couture

Week 13: Grace Kelly. Manus X Machina. Fashion in an Age of Technology.

Manus X Machina exhibition at Met 2016

Do you remember the latest MET Gala? The MET Galas are traditionally held to celebrate and support fabulous new exhibitions at the Metropolitan Museum. This year’s celebrated exhibit is Manus X Machina: Fashion in an Age of Technology. The exhibition explores the marriage between technology and fashion, showcasing astonishing creations by the most famous fashion designers which illustrate the perfect symbiosis of complicated handmade pieces with machine work.

The exhibition is open at the Met Fifth Avenue through August 14, and I strongly recommend you see it. From the moment you step in you will feel a grandness and sacredness of the place, the kind that you experience in lavish medieval cathedrals or mosques.  The circular exhibition space beckons us to look into its numerous alcoves with couture creations which are placed on pedestals like sculptures of Saints. The dimly lit museum wing is haunted by beautiful soul-reaching melodies. Only the fashion artifacts are magically lit, attracting your gaze.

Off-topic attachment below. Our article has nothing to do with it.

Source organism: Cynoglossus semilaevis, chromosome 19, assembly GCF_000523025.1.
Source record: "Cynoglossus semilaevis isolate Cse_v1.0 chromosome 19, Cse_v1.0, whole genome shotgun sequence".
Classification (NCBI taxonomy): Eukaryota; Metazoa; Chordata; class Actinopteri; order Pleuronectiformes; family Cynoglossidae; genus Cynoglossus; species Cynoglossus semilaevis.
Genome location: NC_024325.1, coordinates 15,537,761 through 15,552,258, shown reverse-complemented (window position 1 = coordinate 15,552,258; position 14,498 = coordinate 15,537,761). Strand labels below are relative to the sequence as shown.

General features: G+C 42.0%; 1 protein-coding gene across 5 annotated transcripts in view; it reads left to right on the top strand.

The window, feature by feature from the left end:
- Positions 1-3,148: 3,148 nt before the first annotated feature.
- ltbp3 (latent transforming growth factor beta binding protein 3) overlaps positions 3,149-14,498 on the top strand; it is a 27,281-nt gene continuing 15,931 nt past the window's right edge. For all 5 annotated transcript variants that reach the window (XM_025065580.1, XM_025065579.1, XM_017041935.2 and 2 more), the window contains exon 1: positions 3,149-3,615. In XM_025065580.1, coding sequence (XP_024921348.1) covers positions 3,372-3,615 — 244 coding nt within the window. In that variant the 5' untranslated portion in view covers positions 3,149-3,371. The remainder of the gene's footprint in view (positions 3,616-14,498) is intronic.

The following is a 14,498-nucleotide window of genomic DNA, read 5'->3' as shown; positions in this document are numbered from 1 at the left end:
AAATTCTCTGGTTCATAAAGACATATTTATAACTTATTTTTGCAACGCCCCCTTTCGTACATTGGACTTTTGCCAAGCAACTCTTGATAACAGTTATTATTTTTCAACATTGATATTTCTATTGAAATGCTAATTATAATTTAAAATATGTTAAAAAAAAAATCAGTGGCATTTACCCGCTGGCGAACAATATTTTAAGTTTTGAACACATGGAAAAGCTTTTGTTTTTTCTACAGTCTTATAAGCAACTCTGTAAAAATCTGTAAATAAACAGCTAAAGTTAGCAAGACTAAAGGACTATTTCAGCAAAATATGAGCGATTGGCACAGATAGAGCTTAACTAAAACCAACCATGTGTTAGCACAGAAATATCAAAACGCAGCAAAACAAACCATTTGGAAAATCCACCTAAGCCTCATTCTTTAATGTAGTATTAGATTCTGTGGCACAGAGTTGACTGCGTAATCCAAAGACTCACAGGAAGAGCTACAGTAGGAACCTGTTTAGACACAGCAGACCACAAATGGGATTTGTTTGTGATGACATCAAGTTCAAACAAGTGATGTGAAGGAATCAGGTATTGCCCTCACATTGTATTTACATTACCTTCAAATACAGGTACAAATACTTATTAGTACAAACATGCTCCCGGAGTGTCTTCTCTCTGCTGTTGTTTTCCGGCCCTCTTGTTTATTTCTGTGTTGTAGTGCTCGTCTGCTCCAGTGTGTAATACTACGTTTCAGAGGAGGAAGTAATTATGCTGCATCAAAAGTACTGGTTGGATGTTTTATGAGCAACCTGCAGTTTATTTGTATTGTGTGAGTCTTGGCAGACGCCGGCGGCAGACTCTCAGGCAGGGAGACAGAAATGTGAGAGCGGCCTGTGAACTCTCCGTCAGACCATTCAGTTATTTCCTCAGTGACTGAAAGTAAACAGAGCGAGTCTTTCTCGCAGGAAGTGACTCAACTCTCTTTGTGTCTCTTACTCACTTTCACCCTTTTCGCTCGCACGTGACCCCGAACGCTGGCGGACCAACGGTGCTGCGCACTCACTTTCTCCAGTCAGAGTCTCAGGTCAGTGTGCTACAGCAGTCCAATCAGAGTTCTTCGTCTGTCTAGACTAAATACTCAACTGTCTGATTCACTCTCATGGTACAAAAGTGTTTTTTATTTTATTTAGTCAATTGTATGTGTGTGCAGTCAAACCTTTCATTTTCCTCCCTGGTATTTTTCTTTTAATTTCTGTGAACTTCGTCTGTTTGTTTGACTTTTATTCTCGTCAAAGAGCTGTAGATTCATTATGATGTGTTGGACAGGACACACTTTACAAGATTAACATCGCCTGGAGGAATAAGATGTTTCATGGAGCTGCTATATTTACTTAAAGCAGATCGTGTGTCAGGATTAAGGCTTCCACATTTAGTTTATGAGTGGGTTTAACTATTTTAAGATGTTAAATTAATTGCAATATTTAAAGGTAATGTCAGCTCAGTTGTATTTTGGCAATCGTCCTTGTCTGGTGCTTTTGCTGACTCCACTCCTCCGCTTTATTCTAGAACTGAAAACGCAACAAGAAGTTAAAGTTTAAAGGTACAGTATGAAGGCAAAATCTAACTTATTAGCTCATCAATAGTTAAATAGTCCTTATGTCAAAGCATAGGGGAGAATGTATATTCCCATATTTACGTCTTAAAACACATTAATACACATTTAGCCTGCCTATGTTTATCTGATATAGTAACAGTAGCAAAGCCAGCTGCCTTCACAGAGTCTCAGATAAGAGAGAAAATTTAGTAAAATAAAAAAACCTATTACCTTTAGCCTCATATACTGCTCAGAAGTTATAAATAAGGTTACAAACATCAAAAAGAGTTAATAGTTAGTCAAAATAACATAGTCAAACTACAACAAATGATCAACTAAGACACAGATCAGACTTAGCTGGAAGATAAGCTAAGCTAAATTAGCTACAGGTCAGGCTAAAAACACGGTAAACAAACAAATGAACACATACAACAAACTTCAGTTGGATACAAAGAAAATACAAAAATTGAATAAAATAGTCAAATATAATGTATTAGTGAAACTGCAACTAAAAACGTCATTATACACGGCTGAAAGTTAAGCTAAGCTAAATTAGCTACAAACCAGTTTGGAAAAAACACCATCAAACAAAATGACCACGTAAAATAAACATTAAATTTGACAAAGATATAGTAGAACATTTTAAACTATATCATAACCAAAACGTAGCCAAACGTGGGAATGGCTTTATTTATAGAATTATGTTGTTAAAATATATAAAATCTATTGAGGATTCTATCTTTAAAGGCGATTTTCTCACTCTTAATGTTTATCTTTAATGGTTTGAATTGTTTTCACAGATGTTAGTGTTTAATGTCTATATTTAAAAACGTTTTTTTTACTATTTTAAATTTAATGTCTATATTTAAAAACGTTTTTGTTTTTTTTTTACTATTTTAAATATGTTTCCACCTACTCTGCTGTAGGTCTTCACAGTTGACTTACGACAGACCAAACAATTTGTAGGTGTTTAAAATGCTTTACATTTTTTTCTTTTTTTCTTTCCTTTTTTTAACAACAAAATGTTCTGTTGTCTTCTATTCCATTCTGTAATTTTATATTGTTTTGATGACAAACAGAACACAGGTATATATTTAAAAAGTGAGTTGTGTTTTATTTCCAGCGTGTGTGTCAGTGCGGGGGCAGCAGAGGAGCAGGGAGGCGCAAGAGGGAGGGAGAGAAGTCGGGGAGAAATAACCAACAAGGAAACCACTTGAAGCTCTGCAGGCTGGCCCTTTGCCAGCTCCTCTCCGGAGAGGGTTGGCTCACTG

Despite the spellbound crowd with their iPhones glued in hand, the experience is almost mystical and pilgrimatic. Find all hope - You Who Enter Here should be written before the entrance, because Manus x Machina will leave you inspired.

The centerpiece of the exhibition is this exquisite Chanel gown created by Karl Lagerfeld.    

The centerpiece of the exhibition is this exquisite Chanel gown created by Karl Lagerfeld.